Monday, February 27, 2012

Parmesan Tuiles with Grapefruit and Chile Salad

It's common enough to find citrus fruits in salads. Grapefruit and avocado or orange and fennel are two classic examples. I wanted to make something similar but brighter and spicier and more of a winter version of a summer dish. I had a page from last September's Food and Wine in my idea stack, and I kept coming back to the parmesan tuiles with heirloom tomato salad. A small, crisp, savory cookie was a good vehicle for a bite or two of salad, and I started re-imaging the salad on top with winter's citrus. I had just received a box of Texas red grapefruit from TexaSweet, so I was ready to experiment. Some kind of chiles definitely needed to be included as well as something herby. I also wanted some sort of vegetable to balance the grapefruit's sweetness. I tried a mix of chopped grapefruit segments, tiny slivers of habanero, sliced green onion, and broccoli sprouts, and it was good but not perfect. The habanero was just way too hot in a big bite of salad, and the sprouts didn't add texture. I tried again with thinly sliced jalapeno and fresno chiles, some fine julienned pieces of radish, and parsley. That iteration combined all the flavors and textures I had in mind.

I actually made the parmesan bases two different ways. First, I followed the recipe from the magazine for the parmesan tuiles which is a mixture of grated parmigiano-reggiano, softened butter, a little flour, and some black pepper. That dough was formed into a log and cut into round cookies that baked into lacy, crisp wafers. The second version I made were just parmesan frico. I piled stacks of grated parmigiano-reggiano on a parchment-lined baking sheet and baked until the cheese melted into rounds. When cooled, the two cookies were almost the same with the latter being a little quicker and easier to make. For the salad, I cut the peel and pith off of two ruby red grapefruits, and then cut segments which I chopped into chunks. A jalapeno and a fresno chile were each thinly sliced, and two radishes were julienned. Two green onions were thinly sliced, and some parsley was finely chopped while a few leaves were left whole for garnish. All of the salad items except for the whole parsley leaves were combined in a bowl, seasoned with salt and black pepper, and then scooped with a fork to strain off the liquid when placed on each parmesan tuile.

The sweet, fresh, slightly bitter taste of the grapefruit was the center of attention, but the chiles did not go unnoticed. The radish, parsley, and green onion all added good balance. The big, bright flavors, as well as serving it on a parmesan cookie, made it a fun salad for winter. Of course, summer tomatoes would be good here too, but citrus worked extremely well for a February salad.

Thursday, February 23, 2012

Pretzel-Shortbread Bars

Show me a cookie or type of candy with a crunchy, salty ingredient, like pretzels for instance, and I'm sold. When sweet and salty are together in a recipe, I almost always have to try it. These shortbread bars make use of the pretzels in two ways. Rather than just topping the cookie bars with broken pieces of pretzels, ground pretzel crumbs also make up part of the dry ingredients in the dough. I found this recipe in last October's issue of Living magazine, and then I had to take it a step or two further. After making the cookie dough and pressing the broken pretzel pieces into it, I thought some dry roasted, salted peanuts would be at home there as well. Then, after baking, I felt the need to gild the bars with a drizzle of melted chocolate. The salty-sweet flavor thing is a success here, but there's a bonus with the pretzel flavor that was worked into the shortbread with the crumbs. Whether you keep these simple or start adding the extras like I did, these are very worth trying.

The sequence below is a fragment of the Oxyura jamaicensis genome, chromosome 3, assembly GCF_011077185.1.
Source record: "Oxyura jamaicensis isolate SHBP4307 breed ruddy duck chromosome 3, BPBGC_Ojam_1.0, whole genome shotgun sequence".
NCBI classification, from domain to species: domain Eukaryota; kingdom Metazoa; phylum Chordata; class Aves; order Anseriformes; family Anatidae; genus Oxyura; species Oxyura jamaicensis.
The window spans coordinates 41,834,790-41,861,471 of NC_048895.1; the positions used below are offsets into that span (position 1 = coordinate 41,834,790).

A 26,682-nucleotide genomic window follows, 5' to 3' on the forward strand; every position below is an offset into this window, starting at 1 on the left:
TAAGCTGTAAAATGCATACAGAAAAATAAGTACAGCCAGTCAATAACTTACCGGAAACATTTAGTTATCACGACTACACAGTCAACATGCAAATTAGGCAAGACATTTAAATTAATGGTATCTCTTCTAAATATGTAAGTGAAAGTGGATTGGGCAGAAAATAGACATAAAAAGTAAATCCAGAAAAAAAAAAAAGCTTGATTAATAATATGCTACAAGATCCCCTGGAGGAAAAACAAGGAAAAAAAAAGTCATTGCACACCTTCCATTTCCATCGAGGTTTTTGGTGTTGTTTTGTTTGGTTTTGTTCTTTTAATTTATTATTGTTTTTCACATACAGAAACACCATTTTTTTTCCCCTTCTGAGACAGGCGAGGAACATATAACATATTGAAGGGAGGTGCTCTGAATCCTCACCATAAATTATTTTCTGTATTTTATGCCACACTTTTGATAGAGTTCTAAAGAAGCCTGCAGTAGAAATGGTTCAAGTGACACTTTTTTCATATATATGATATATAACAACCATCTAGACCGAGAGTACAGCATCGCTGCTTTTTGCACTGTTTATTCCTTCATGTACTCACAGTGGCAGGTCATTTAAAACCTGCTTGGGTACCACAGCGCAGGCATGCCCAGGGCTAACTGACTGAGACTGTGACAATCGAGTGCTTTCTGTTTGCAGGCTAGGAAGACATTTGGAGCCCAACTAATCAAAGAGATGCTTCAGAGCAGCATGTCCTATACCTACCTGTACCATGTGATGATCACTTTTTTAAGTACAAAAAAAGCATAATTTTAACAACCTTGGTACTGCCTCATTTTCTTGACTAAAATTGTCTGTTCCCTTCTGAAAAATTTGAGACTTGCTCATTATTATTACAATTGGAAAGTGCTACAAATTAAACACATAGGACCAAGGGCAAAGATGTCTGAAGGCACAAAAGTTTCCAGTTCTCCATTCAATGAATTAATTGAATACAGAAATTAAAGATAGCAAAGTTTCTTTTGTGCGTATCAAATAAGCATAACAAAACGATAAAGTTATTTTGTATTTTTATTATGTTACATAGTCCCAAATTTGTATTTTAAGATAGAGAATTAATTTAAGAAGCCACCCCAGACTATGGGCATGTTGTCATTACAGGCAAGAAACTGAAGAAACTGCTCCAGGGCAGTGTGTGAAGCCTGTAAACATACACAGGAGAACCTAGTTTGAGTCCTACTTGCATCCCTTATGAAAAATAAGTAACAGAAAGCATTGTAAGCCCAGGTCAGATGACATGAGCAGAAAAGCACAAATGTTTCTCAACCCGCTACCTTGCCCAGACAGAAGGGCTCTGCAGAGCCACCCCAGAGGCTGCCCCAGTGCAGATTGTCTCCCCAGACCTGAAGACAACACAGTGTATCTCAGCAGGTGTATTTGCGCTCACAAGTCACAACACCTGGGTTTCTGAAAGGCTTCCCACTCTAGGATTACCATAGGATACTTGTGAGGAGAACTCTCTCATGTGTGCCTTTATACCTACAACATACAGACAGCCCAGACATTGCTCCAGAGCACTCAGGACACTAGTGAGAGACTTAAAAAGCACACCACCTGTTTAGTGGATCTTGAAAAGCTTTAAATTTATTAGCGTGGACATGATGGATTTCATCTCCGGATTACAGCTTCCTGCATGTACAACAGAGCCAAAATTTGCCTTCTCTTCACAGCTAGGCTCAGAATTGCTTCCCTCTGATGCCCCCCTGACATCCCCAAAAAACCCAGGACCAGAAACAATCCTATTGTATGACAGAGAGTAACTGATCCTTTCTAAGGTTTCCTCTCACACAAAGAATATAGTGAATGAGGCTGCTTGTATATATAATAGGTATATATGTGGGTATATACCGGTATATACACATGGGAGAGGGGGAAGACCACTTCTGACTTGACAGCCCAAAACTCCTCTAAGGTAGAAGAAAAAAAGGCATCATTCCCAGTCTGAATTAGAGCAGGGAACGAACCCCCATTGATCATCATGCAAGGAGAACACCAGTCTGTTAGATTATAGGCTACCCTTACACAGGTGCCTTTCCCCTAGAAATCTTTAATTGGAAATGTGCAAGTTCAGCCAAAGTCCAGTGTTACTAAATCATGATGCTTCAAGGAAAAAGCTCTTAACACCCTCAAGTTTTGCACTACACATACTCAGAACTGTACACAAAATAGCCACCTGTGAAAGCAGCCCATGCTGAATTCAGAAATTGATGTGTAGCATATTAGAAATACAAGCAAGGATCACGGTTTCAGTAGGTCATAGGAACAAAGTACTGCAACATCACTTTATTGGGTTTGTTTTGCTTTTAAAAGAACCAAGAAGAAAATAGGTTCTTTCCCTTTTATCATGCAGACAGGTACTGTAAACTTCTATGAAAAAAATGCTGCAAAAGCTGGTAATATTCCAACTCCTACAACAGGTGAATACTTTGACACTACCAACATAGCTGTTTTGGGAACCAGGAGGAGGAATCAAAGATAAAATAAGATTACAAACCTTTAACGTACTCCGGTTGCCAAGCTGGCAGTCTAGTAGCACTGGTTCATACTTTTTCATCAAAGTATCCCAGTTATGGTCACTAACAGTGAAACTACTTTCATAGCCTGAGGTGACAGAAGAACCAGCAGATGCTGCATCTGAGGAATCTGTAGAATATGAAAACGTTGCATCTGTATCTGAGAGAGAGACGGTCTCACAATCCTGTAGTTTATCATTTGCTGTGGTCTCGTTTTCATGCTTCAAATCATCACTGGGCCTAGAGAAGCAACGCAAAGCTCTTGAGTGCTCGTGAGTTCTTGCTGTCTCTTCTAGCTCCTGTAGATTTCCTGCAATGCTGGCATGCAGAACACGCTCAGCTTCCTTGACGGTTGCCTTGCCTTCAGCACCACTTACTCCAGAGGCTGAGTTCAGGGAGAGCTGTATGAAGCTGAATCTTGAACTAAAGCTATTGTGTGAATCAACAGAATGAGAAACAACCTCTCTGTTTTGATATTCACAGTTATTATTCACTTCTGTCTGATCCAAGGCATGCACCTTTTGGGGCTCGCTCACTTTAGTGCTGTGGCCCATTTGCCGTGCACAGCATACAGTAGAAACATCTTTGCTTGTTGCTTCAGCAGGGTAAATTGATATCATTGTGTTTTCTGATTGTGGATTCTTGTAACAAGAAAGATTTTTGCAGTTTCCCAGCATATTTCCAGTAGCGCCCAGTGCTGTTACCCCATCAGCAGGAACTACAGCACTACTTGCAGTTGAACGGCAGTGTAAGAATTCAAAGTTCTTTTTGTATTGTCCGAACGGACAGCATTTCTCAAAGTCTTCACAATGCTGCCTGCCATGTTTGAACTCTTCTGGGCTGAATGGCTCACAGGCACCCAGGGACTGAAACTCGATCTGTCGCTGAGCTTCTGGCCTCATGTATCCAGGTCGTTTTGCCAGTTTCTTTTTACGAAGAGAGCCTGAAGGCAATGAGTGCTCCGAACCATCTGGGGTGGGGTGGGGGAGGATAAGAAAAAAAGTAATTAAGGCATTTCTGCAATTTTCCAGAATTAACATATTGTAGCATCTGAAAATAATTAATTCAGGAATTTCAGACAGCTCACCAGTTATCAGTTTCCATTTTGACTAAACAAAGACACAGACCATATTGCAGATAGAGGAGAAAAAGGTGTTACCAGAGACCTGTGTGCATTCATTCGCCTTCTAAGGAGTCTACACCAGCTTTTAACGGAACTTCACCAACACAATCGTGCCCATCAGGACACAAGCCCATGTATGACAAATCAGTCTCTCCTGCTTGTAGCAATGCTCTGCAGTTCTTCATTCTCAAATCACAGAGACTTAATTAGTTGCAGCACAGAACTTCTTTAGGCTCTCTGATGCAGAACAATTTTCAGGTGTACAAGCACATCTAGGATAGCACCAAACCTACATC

The bars were baked in a rectangular tart pan with a removable bottom, and that shape was very easy to cut straight across into pieces. First, some pretzels were pulsed in a food processor until powdery. One half cup of the pretzel powder was added to flour and baking powder for the dry ingredient mix. Then, more pretzels were coarsely chopped in the food processor. Butter and sugar were combined in a mixer, and then an egg yolk was added followed by the dry ingredients and then some of the coarsely chopped pretzels. The dough was pressed into the tart pan and topped with the remaining chopped pretzels which were pressed into the surface. At this point, I added a handful or two of dry roasted peanuts and pressed them into the dough as well. The shortbread baked for about 30 minutes and was left to cool. I melted some bittersweet chocolate and drizzled it over the cooled cookie tart.

Caramel, peanut butter, and cookies all work for me in this arena of mixing salty and sweet. And, I'm sure I'll repeat this topic sooner or later because there's a tart with a pretzel crust I've been meaning to try for years. I might have to start a sub-section in my recipe file just for sweets with pretzels.